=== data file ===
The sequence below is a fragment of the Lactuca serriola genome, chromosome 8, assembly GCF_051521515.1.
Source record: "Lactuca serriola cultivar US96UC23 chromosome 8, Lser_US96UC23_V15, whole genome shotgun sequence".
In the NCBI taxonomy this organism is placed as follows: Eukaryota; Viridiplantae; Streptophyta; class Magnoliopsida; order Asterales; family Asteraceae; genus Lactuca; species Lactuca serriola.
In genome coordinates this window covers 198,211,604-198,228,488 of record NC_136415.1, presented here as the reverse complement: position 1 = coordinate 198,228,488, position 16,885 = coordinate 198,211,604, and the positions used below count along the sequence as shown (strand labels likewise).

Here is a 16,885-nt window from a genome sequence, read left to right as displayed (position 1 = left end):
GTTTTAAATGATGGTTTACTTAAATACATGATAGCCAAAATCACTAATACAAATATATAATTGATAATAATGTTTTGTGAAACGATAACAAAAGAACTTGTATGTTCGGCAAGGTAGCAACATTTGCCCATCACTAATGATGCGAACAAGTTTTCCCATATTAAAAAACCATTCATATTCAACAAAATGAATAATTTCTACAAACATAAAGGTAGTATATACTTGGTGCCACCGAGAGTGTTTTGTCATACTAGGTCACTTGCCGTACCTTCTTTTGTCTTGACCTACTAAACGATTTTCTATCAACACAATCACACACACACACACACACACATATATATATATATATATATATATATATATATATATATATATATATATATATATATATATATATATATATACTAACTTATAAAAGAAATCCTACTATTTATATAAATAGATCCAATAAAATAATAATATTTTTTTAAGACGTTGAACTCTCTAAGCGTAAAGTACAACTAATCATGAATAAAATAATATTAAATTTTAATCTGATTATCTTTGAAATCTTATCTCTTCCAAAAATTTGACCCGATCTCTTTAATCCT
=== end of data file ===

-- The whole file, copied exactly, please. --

The sequence below is a fragment of the Lactuca serriola genome, chromosome 8, assembly GCF_051521515.1.
Source record: "Lactuca serriola cultivar US96UC23 chromosome 8, Lser_US96UC23_V15, whole genome shotgun sequence".
In the NCBI taxonomy this organism is placed as follows: Eukaryota; Viridiplantae; Streptophyta; class Magnoliopsida; order Asterales; family Asteraceae; genus Lactuca; species Lactuca serriola.
In genome coordinates this window covers 198,211,604-198,228,488 of record NC_136415.1, presented here as the reverse complement: position 1 = coordinate 198,228,488, position 16,885 = coordinate 198,211,604, and the positions used below count along the sequence as shown (strand labels likewise).

Here is a 16,885-nt window from a genome sequence, read left to right as displayed (position 1 = left end):
GTTTTAAATGATGGTTTACTTAAATACATGATAGCCAAAATCACTAATACAAATATATAATTGATAATAATGTTTTGTGAAACGATAACAAAAGAACTTGTATGTTCGGCAAGGTAGCAACATTTGCCCATCACTAATGATGCGAACAAGTTTTCCCATATTAAAAAACCATTCATATTCAACAAAATGAATAATTTCTACAAACATAAAGGTAGTATATACTTGGTGCCACCGAGAGTGTTTTGTCATACTAGGTCACTTGCCGTACCTTCTTTTGTCTTGACCTACTAAACGATTTTCTATCAACACAATCACACACACACACACACACACATATATATATATATATATATATATATATATATATATATATATATATATATATATATATATATATATATATACTAACTTATAAAAGAAATCCTACTATTTATATAAATAGATCCAATAAAATAATAATATTTTTTTAAGACGTTGAACTCTCTAAGCGTAAAGTACAACTAATCATGAATAAAATAATATTAAATTTTAATCTGATTATCTTTGAAATCTTATCTCTTCCAAAAATTTGACCCGATCTCTTTAATCCT